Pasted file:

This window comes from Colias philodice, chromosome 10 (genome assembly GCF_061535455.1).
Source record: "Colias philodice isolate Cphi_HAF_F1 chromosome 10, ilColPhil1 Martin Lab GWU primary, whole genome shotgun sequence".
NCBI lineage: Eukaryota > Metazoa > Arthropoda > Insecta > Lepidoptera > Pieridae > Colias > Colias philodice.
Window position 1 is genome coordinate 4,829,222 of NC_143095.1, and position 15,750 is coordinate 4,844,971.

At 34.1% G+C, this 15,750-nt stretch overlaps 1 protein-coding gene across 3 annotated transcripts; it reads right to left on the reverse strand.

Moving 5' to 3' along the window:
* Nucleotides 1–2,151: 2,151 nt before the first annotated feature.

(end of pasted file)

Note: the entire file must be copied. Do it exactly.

This window comes from Colias philodice, chromosome 10 (genome assembly GCF_061535455.1).
Source record: "Colias philodice isolate Cphi_HAF_F1 chromosome 10, ilColPhil1 Martin Lab GWU primary, whole genome shotgun sequence".
NCBI lineage: Eukaryota > Metazoa > Arthropoda > Insecta > Lepidoptera > Pieridae > Colias > Colias philodice.
Window position 1 is genome coordinate 4,829,222 of NC_143095.1, and position 15,750 is coordinate 4,844,971.

At 34.1% G+C, this 15,750-nt stretch overlaps 1 protein-coding gene across 3 annotated transcripts; it reads right to left on the reverse strand.

Moving 5' to 3' along the window:
* Nucleotides 1–2,151: 2,151 nt before the first annotated feature.